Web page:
Do you know why there are so many famous widows in history— like Veuve Clicquot, Camille Roederer, and Madame Bollinger-–making wine or owning wineries in Champagne?
No it’s not because research shows that women are more sensitive to scents or have a more critical palate.
While in the past, when men went to war, the women stayed behind and were allowed to make the wine, they weren’t allowed to own property, including wineries, unless they were widowed!
Now of course women don’t have those limitations. Yet Karen McNeil reports that in 2018 when she asked trade associations from California, Washington, and New York for an estimate on the percentage of female winemakers in their states, she learned that only “10 percent of winemakers in California are female, compared to 7 percent in Washington, and 5 percent in New York.”
This is surprising when 42% of Enology graduates at UC Davis are women, says McNeil, and the New York Times in 1985 said that women would be making one third of all wine by the 1990s.
Beyond the famous widows of Champagne, there are women worldwide involved with the wine industry. Instead of taking over as widows, more and more women are taking over the reins from their dads– and sometimes moms!
BONUS RESOURCE: Amy Bess Cook’s Woman Owned Wineries reports that with over 4200 wineries in California, 14% have a woman as a lead winemaker. The Woman Owned Winery website offers a searchable directory of wineries in the US.
Here are a few notable women of the world in wine– plus a few of their wines.
Growing up in a Champagne house like Bruno Paillard was mysterious and fun, and Alice Paillard loved it: “Going down to the wine cellar was like digging out treasures.” She learned “respect for the work of the wine, whoever made it, and nourished it.” Fifteen years ago, Alice joined the team, and in 2019, she took over management. While her father has technically retired, he still is around to guide her, and help her with the final blends: “I’m very privileged to pick up the phone. He’s not out of the game. He’s not the type to retire.” Her father’s experience is available to her. And working together? “It’s a pleasure.”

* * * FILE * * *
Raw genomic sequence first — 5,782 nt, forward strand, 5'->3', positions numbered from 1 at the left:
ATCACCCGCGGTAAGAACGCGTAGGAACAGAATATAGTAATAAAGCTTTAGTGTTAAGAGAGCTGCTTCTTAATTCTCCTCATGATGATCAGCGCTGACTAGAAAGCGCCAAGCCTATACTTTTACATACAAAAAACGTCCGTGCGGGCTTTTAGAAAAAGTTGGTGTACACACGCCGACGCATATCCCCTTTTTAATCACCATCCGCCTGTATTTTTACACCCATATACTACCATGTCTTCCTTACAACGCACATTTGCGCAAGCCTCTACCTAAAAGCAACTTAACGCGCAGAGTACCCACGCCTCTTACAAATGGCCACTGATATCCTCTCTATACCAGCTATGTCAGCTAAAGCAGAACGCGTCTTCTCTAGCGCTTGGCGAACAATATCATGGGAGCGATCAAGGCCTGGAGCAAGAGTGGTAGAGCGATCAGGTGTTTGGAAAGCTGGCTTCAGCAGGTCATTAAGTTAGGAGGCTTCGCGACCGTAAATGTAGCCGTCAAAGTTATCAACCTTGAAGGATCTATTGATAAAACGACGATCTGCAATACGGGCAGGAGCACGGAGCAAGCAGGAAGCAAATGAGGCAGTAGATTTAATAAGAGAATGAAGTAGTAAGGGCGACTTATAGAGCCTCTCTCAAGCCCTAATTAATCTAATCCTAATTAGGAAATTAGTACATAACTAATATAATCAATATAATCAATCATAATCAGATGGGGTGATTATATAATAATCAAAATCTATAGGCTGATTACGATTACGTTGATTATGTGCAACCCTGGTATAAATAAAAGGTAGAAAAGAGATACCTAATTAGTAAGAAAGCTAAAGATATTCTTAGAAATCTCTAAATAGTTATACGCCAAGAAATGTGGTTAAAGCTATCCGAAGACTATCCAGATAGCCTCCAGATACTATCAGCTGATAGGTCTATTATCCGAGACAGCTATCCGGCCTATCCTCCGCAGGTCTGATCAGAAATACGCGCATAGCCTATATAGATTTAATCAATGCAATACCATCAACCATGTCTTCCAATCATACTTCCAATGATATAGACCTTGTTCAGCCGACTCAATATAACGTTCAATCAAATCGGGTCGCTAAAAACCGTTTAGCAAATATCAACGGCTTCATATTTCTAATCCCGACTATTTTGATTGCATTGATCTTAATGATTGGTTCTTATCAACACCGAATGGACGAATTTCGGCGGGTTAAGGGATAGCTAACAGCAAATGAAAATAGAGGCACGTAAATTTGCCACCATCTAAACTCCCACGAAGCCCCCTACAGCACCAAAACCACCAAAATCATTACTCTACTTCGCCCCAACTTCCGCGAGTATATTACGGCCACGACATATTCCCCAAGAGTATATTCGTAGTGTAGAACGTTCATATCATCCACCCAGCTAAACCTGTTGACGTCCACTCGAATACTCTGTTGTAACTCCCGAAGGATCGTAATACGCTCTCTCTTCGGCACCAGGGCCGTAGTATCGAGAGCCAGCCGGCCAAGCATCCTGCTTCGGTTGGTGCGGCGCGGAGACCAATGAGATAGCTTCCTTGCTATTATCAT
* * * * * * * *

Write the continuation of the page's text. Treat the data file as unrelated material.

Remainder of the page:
Champagne Bruno Paillard Extra Brut Blanc de Blancs Grand Cru ABV 12% alcohol SRP $80 Sample for review
Color: Platinum, perlage very delicate and fine, and persistent
Aroma: Subtle croissant, lemon puff pastry danish, chalky, chamomile
Palate: Light, refreshing, vibrant, delicate, lemon, minerals, long lingering lemon finish
Pairing: This wine goes well from the beginning of the meal to the end– ideal for a special evening!
BONUS RESOURCE: To learn more about Champagne, check out author Caroline Henry. In the introduction to her book, Terroir Champagne: the Luxury of Sustainable, Organic and Biodynamic Cuvees, Caroline explains what “terroir” means — beyond simply the place of origin– and why she focuses on how the people who make the wine interpret the expression of the soil. To truly express the soil, Caroline argues that the winemaker needs to facilitate bringing the minerals in the soil to the plant which requires that water “be able to freely move in the soil.”
Like Anne Paillard, Céline Champalou grew up in wine: her mother Catherine comes from 12 generations in the wne business and her father Didier comes from 6 generations. They started their own domaine in 1983 growing grapes organically and biodynamically. Following her university studies in enology, in 2006 Céline joined the domaine, and today makes the wines.
2020 Domaine Champalou Vouvray ABV: 13.5% Grapes: Chenin Blanc SRP $25 Importer: Kermit Lynch Wine Merchant Purchased at Point de Chene, Ojai, CA
Color: Yellow, almost daffodil Aroma: Meadow flowers, chamomile, green grass, wet stone, white nectarine
Palate: Zesty acidity, lots of citrus, lightly grassy, clean Eureka lemon finish
Pairing: Great wine for a seafood meal from start to finish.
Claire Villars-Lurton of Château Haut-Bages Libéral is the "happy owner of two chateaus... my grandfather was a visionary who bought these estates." And while it is challenging, wines are made without sulfites and they are certified biodynamic by Demeter. On two blocks of vineyards, she's planted 90 trees per hectare: "the trees and the plants to create beautiful biodiversity" along with carbon sequestration. "The trees are best for creating water, humous, biodiversity," she says seeing the necessity of planting vines with trees. "My way of thinking is to come back with the truth." She finds the vines suffer less when planted with the trees.
2020 Château Haut-Bages Libéral Cérès ABV 12.5% SRP $25 Grapes: 72% Cabernet Sauvignon, 28% Merlot Region/AOC: Pauillac Importer: Millésima USA Color: Medium density, vibrant color, very youthful, ruby rose with a vibrant